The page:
4. Jacqueline Kennedy: fierceness

JFK’s uber beautiful wife may seem frail and delicate on the outside, but she was one of the strongest women I have ever read about. It always amazes me how she’d handled her husband’s assassination situation, how from then on she vowed that her life would be solely to take care of her children, how she didn’t want her husband’s image to be tainted. She raised her children so well to become their own independent person. Her poise and strength amazes me every time I read about her.

Who are some other great people to look up to? Tell me in the comments below!

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Getting Old Feels Weird

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There’s always so much controversy nowadays about the new generation of kids. They’re often looked down upon and are even dubbed as “failures”. I wouldn’t blame them I mean I have little cousins myself and it always appalls me how much time they spend on their iPad playing games. They’re always engaging so little in anything else that it frustrates me. “When I was your age,” I would say, “we had video cassettes and no iPods and used this thing called MySpace.” And then I realized how old and just plain bitter I sounded. Who am I to criticize what kids are doing and acting like nowadays? It’s what they’ll be growing up in until a new generation of kids pop up.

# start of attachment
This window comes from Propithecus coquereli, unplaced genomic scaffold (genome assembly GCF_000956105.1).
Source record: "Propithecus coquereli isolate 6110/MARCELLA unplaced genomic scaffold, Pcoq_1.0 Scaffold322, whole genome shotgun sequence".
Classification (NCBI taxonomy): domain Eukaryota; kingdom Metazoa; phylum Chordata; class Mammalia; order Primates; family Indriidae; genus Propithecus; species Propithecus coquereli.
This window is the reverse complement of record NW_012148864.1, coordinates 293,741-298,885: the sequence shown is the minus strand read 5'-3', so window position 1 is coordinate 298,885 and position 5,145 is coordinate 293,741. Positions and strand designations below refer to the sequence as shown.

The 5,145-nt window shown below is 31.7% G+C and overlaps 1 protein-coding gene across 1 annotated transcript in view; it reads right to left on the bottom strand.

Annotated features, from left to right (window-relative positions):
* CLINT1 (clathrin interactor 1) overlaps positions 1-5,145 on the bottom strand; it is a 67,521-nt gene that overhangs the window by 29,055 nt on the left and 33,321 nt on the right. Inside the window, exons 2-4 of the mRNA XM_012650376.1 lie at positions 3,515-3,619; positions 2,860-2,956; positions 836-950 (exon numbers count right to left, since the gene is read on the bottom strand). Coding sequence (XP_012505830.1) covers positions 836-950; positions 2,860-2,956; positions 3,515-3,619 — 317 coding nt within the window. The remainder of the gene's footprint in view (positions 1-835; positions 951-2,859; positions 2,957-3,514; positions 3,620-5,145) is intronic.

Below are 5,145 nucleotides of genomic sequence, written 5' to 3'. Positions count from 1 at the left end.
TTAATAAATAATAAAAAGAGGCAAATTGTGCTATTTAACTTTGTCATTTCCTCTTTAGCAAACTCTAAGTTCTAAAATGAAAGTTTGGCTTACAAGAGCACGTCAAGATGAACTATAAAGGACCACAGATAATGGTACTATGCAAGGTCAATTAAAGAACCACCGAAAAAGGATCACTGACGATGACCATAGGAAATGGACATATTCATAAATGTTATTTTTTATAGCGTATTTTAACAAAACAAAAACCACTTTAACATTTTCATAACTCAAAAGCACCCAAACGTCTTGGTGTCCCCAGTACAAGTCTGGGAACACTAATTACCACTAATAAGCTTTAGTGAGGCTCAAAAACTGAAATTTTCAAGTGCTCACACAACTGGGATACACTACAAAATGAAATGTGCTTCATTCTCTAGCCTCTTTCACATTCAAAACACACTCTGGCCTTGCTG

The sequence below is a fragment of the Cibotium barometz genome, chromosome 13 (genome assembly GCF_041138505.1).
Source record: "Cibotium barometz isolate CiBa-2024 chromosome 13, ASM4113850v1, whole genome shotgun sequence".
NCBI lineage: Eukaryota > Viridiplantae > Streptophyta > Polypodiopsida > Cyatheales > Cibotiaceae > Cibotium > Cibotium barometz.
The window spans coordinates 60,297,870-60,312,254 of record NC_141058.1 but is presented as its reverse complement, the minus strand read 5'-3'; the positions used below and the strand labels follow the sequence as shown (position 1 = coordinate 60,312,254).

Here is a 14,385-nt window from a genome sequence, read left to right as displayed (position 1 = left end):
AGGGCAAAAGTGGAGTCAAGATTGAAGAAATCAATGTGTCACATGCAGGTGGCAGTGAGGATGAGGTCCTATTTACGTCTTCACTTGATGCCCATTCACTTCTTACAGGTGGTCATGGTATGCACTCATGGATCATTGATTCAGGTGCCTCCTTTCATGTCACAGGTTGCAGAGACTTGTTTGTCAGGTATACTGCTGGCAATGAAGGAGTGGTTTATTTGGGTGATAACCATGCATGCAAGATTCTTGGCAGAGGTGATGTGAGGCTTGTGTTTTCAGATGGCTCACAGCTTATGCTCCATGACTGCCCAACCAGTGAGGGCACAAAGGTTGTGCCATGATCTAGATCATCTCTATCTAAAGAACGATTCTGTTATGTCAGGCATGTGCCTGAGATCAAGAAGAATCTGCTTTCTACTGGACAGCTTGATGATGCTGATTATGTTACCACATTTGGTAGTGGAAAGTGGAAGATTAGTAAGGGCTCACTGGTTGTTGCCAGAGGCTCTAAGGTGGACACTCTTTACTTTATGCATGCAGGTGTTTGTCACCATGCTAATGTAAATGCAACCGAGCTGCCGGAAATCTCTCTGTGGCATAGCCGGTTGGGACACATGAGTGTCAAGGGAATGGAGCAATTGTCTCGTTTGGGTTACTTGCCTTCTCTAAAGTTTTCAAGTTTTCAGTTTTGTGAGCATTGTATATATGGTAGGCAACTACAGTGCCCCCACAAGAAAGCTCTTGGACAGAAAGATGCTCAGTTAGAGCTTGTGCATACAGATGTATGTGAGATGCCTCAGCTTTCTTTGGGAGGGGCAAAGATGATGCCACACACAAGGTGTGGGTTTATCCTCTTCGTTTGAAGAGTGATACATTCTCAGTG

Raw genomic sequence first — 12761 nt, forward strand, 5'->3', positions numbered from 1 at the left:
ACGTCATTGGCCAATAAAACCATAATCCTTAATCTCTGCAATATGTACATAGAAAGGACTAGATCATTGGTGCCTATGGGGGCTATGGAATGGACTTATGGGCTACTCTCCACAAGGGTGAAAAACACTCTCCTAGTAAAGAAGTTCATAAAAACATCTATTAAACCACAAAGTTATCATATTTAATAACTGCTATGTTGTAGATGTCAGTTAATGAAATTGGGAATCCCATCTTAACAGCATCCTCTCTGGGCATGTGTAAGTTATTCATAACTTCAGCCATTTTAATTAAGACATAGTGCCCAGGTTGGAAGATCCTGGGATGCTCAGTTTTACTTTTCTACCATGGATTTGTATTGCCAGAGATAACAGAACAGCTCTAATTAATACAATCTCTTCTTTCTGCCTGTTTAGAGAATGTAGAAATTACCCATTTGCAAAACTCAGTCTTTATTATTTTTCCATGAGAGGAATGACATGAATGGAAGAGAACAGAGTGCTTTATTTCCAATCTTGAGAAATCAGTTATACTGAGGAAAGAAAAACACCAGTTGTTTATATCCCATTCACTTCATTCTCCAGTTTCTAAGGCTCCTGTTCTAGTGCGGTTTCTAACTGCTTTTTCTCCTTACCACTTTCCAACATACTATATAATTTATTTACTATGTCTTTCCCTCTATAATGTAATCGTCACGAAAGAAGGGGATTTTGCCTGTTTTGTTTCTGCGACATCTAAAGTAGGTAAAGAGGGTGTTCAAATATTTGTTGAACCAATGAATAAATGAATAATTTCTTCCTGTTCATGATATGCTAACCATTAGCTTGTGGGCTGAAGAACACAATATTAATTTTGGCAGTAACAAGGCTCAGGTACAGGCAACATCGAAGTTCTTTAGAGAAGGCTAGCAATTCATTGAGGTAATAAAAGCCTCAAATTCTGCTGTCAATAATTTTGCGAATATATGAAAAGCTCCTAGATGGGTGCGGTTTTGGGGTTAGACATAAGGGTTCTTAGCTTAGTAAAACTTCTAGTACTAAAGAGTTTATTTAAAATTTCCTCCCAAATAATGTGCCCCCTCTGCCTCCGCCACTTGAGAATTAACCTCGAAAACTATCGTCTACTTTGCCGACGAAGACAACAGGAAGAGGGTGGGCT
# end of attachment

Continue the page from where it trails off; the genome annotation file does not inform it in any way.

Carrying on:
I was born in 1996. I had to use the Walkman, using CDs that I actually bought from Walmart. I watched Blue’s Clues via video cassette and I still have one of those rewinders that go with it. I remember having super slow internet, using up all my hours on MySpace and pondering about who I should put on my top friends list. And remember when Disney Channel had good shows? LOL jk. Not really.

The point is, I know I’ve had my own share of experiences that are considered iconic, before this whole “technology splurge” happened and now everyone is tweeting and hash-tagging and yadda yadda. But should we really be criticizing the future generations for just simply going along with what their generation is supposed to be all about? Selfies and Flappy Bird? I mean I personally don’t like how my younger cousins are walking around with an iPhone 5 and whatnot. But it’s their generation, isn’t it? They were born into this madness. I was just lucky enough to be born in an earlier year.

We are so used to the norm, to being grounded and living the old fashioned way that it shocks us when we see younger kids so spoiled. They’re living with everything at the touch of a button, and this lack of effort can have serious effects. What will happen to hand-clocks? The postal system? It scares me to think that one day, I won’t be able to send letters anymore. Not to mention the GPS system. My dad seems to be one of the very few people still using a map book.

But maybe this is the way things are supposed to progress. The world is changing whether we like it or not. The question is: how do we deal with this change?

I honestly don’t know myself.

I’ll be graduating this year, and reading this article really got me thinking about how the change is happening. Does it make me feel old? Heck yeah.

What do you think about the generation shift?